British physicist Stephen Hawking, born in Oxford, England (1942), pursues what physicists call a Grand Unified Theory, or a "Theory of Everything." As Hawking put it, "My goal is simple. It is complete understanding of the universe." His most important work in physics has explored the nature of "singularities," anomalies in the space-time continuum commonly known as "black holes." In 1988 he published A Brief History of Time: From the Big Bang to Black Holes, a book that brought his work to a general audience.
With publication of his memoir My Brief History and release of the movie "The Theory of Everything," those new to Hawking's story will celebrate the simple fact that he's still alive. Hawking was diagnosed with motor neurone disease in his early twenties and given two years to live. He's now 72 years old.
When asked about living with the disease many years later, he told an interviewer he was "happier now" than before he became ill. "Before, I was very bored with life. I drank a fair bit, I guess; I didn't do any work... When one's expectations are reduced to zero, one really appreciates everything that one does have."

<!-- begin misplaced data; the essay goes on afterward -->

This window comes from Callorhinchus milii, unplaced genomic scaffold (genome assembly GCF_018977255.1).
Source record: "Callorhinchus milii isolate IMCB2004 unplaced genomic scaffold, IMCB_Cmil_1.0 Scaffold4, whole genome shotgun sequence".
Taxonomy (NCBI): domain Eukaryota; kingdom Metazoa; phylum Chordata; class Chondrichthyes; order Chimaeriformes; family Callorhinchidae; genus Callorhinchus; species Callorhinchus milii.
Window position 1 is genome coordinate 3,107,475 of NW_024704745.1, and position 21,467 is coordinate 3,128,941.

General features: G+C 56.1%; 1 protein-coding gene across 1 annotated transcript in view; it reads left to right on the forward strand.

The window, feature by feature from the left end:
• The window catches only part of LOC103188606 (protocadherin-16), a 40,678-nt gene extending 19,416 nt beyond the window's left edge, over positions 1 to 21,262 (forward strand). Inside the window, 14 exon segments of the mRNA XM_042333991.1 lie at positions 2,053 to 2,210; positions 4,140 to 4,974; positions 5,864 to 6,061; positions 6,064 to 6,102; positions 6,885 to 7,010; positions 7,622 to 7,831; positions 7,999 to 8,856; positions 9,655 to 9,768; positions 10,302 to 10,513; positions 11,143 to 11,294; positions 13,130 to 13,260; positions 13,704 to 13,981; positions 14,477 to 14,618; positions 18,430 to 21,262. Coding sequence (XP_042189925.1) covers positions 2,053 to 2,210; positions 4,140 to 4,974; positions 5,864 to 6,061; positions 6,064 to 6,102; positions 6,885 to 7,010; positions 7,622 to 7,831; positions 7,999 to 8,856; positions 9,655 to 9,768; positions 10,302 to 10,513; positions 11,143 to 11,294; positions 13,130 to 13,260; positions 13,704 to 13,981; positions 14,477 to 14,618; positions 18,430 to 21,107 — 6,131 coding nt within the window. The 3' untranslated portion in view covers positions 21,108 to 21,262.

My favorite of Hawking's quotes is this one: "...the city council of Monza, Italy, barred pet owners from keeping goldfish in curved bowls... saying it is cruel to keep a fish in a bowl with curved sides because, gazing out, the fish would have a distorted view of reality. But how do we know we have the true, undistorted picture of reality?"